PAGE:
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When multiple OpenShift clusters are distributed in different data centers and possibly different geographies, one needs a method for directing traffic towards each instance.

For this scenario, a global load balancer provides a good solution.

A global load balancer is a DNS server that makes load balancing decisions based on a number of factors. As we know, DNS servers resolve a Fully Qualified Domain Name (FQDN) to one or more IP addresses that represent the location for the service. If the service exists in multiple locations, normally a DNS request will return a list of IPs leaving the choice of which IP address to use up to the client. A global load balancer differs from a standard DNS server as it makes a load balancing decision by returning only one of the available IP addresses.

The IP which is returned depends on the load balancing policy. Examples of load balancing policies are:

  • Round Robin: For each request, the next IP in the list is returned. When at the end of the list, restart from the beginning.
  • Geoproximity: Based on the geographical location of the IP of the caller, the IP of the service that is geographically closest is returned. Geographical distance can be calculated using look-up tables between IP ranges and geographical locations. Geographical distance is a good proxy of latency because of the law of physics of how signals propagate. So, this load balancing policy aims at minimizing the latency between the consumer and the service.
  • Lowest latency: Based on recorded sampled time for packers to travel between the requests in the same area of the IP of the caller and the areas where the service is deployed, the IP of the service with the lowest latency is returned. This policy also aims at minimizing the time it takes between the service consumer and the service provider, but this is calculated based on observed metrics. This affords the ability to adjust to local internet slowdowns or outages.

Another major feature of a mature global load balancer is the ability to perform health checks of the targets behind an FQDN. If the health check fails, the target should be removed from the pool of the available destinations while it is marked as unavailable. This capability allows the system to always route the traffic to healthy targets and can be used as an enabler of modern DR strategies where the Recovery Time Objective (RTO) needs to be close to zero.

In this article, we will illustrate how to configure a global load balancer in front of a fleet of OpenShift clusters with an operator-based approach.

Global Load Balancing over Multiple OpenShift Clusters

In a previous article, I described a couple possible approaches for setting up a global load balancer in front of several Openshift clusters. Over the years and based on the experience of a few implementations, the following approach emerged as the best practice.

In each cluster, we deploy the same application using the same namespace name. The application will expose a route not using the cluster default route domain, but using a global domain name (routes with the default route domain can also be created, but they are outside of the scope for this design). For this example, assume the global domain (subdomain) is and that the global FQDN (or global route) for this application is

In this example, the Global Load Balancer has a definition for which maps to the two VIPs of the two Local Load Balancers (LLB, also known as Local Traffic Managers [LTM]) in front of the OpenShift cluster’s routers (a Local Load Balancer is normally implemented as a L4 load balancer).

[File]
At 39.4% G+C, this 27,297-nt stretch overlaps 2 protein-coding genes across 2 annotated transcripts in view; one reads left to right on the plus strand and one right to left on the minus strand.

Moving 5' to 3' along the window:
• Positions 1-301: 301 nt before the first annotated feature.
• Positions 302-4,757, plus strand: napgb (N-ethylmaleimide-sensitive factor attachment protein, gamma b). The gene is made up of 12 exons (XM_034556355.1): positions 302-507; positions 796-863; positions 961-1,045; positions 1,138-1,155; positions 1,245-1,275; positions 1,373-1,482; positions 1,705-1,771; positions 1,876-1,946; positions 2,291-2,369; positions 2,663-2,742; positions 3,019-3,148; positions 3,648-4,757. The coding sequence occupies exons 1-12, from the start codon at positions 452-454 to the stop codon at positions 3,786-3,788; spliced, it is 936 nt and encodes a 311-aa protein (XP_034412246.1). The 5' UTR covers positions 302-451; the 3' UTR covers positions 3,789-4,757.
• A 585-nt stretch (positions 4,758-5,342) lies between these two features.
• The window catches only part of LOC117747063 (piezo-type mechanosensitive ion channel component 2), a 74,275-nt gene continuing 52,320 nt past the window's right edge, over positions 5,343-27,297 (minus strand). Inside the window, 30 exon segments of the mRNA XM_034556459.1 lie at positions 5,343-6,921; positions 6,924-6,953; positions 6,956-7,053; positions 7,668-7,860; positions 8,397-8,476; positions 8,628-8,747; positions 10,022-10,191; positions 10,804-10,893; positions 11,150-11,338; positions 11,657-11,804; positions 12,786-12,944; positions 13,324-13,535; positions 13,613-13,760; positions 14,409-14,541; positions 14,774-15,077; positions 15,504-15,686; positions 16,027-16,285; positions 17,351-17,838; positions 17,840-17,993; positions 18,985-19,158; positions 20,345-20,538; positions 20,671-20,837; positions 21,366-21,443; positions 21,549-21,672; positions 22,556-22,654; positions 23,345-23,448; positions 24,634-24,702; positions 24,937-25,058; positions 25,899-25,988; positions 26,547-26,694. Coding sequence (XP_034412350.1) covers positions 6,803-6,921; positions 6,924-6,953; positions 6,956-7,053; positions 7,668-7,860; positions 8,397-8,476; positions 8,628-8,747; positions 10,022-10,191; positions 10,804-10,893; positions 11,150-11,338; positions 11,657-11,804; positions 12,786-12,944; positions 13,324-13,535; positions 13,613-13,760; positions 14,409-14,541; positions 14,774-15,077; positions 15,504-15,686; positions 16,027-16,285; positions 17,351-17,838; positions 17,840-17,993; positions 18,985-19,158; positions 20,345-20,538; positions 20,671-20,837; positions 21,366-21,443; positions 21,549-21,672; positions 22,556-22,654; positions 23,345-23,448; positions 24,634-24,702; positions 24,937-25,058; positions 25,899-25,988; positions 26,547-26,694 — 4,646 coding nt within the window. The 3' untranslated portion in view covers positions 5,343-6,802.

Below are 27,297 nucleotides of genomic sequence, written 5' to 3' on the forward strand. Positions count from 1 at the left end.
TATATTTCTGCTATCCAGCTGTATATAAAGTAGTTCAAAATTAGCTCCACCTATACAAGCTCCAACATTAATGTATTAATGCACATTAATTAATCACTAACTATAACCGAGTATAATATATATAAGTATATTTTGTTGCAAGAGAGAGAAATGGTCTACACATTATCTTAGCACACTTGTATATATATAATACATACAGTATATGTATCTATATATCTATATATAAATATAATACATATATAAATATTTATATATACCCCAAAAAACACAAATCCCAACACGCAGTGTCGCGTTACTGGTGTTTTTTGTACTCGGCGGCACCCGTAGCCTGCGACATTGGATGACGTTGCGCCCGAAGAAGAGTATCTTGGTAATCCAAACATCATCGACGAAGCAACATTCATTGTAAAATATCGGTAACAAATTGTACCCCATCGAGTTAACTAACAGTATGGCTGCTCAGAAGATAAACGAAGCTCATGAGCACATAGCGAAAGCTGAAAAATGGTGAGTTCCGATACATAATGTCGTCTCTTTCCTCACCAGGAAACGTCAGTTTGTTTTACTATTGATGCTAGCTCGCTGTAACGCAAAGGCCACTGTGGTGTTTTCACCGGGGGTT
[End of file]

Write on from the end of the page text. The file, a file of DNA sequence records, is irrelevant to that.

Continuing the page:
When a service consumer connects to, the client sends a DNS request that is eventually handled by the global load balancer. The global load balancer will respond with one of the VIPs depending on the load balancing policy. At this point, the client will establish a connection with that VIP (it’s important to note that the connection does not flow through the global load balancer). The LLB load balances the traffic to one of the routers, and this router, in turn, directs traffic to one of the pods of the application.

This pattern will work with any number of OpenShift clusters, potential geographically distributed.

The “Global Load Balancer to Local Load Balancer to pool of applications” pattern is nothing new, and in fact, most globally-distributed internet-facing applications use some variations of this pattern. With OpenShift, however, we have the additional characteristic that multiple applications share the VIP of the local load balancer.

This implies that if we configure the Global Load Balancer health check to check for the status of the VIP, all the applications that share that VIP will failover together. This is typically not desirable. In fact most customers have the requirement that applications be able to failover individually.

In order for applications to be able to individually failover, we need to configure a health check that will traverse the entire stack and hit the underlying application pods in each of the clusters.

The above diagram depicts the path of the health check calls with a red line. The health checks must be HTTP(S) GETs requests (so they can propagate through the routers) and must be individually defined for each application.

The global load balancer must construct a HTTP payload with the global FQDN in the hostname header in order to traverse each of the Local Load Balancer VIPs.

Automating the Global Load Balancer Configuration with an Operator

It would be ideal, obviously, if the configuration that we have described previously could be automated. The trend with OpenShift 4.x is to create operators to seize automation opportunities. With this in mind, we have created the global-load-balancer-operator to automate the configuration of the DNS server that acts as a global load balancer.

The global-load-balancer-operator is designed to be deployed in a control cluster independent of any of the clusters that need to be load balanced. This is the same architecture favored by Red Hat Advanced Cluster Management for Kubernetes (RHACM), which can be used to create and configure the load balanced clusters.

The diagram below captures the concept of control cluster.